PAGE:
Arrest of Imran Khan arrested in Pakistan sparks unrest – The Washington Post

ISLAMABAD, Pakistan — Pakistan’s main opposition leader and former prime minister, Imran Khan, was arrested Tuesday, authorities said, raising the stakes of the country’s political crisis and sparking clashes between his supporters and police.
The arrest prompted demonstrations across the country, and widespread internet outages were reported. Security forces deployed tear gas and water cannons in confrontations with Khan supporters in Lahore, Karachi, Peshawar and other cities. The former prime minister’s party claimed that several protesters were killed and dozens injured. Authorities did not immediately release their own figures.
Some demonstrators targeted military sites — a rare focus in a country where the military wields substantial power.
Khan was ousted by parliament last April after, according to his allies, the military dropped its support for him. Public disputes between Khan, the military and the government of Prime Minister Shehbaz Sharif had mounted in intensity over the past days, after Khan accused a senior officer of involvement in an assassination attempt against him in November, which he narrowly survived. Military and government officials have strongly denied those claims.
Khan, who is expected to run in general elections later this year, has described himself for months as the victim of a plot. Several attempts to arrest him failed, including one in March that resulted in violent clashes.
Pakistani authorities said Khan’s arrest on Tuesday was linked to a corruption and money laundering case that has been evolving for months. The former prime minister also faces a number of other charges in separate cases, all of which he has rejected.
Pakistani authorities said they had unsuccessfully sought Khan’s cooperation in the corruption probe. He was subsequently arrested by officers on high court premises in the capital, Islamabad, where he was to attend hearings linked to different cases on Tuesday.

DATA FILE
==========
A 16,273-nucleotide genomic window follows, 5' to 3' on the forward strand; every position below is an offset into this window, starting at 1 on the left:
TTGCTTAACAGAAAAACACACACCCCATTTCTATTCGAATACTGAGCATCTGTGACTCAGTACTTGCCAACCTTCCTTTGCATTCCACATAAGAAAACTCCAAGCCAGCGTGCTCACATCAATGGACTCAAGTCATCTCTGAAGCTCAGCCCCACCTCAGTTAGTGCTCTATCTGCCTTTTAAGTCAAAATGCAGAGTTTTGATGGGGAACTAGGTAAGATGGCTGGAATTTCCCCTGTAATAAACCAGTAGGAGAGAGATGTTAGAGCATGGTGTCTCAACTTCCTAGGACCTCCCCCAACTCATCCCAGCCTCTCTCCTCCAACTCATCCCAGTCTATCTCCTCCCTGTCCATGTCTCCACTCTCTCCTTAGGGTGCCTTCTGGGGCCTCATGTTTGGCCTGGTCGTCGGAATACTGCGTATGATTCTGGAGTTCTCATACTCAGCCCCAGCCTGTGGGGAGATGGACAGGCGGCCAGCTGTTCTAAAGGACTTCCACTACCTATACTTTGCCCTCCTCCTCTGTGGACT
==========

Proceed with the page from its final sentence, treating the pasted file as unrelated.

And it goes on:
Pakistani police battle protesters in attempt to arrest opposition leader
Footage distributed by Khan’s party showed the opposition leader being pushed into a law enforcement vehicle. Officials said the arresting officers — members of a paramilitary force — were operating on a warrant from the country’s anti-corruption watchdog.
They denied accusations from Khan’s allies that the former prime minister was beaten during his arrest. Neither side immediately provided evidence to back its claims.
As he left his residence in the city of Lahore to attend the scheduled court hearings in Islamabad early Tuesday, Khan released a video message in which he said he is “ready to go to jail,” but added that the accusations against him are unsubstantiated.
Later, in a response to Khan on Twitter, Sharif, the prime minister, accused his predecessor of “blatant lies, untruths, U-turns, and vicious attacks on institutions.” He charged that Khan was bending “the judiciary to your whims and behaving as if rules don’t apply to you.”
But members of Khan’s party, Pakistan Tehreek-e-Insaf, or Movement for Justice, say they suspect the timing of his arrest suggests it is politically motivated. The government has repeatedly sought to delay key regional votes this year after Khan performed above expectations in by-elections last October, and it recently appeared to run out of options to stall further, its critics say.
The country’s deteriorating economic situation has become the top concern among many voters, with the current government and Khan trading blame over the root causes of the crisis. Financial experts fear that the country may be on the verge of defaulting on its international loans.
Amir Khan, a 28-year-old who protested in support of the former prime minister’s release in Peshawar on Tuesday, said radical measures are needed to confront Pakistan’s mounting challenges.
“This time we will teach the government a lesson,” he said, adding that a “revolution is needed to restore civilian leadership.”
“If a leader and former prime minister is not safe, how could a common citizen be protected?” asked Ihtesham ul Haq, a 22-year-old civil engineer who also attended the protest.
Noack reported from Doha, Qatar, and Nawaz Khan from Peshawar, Pakistan.


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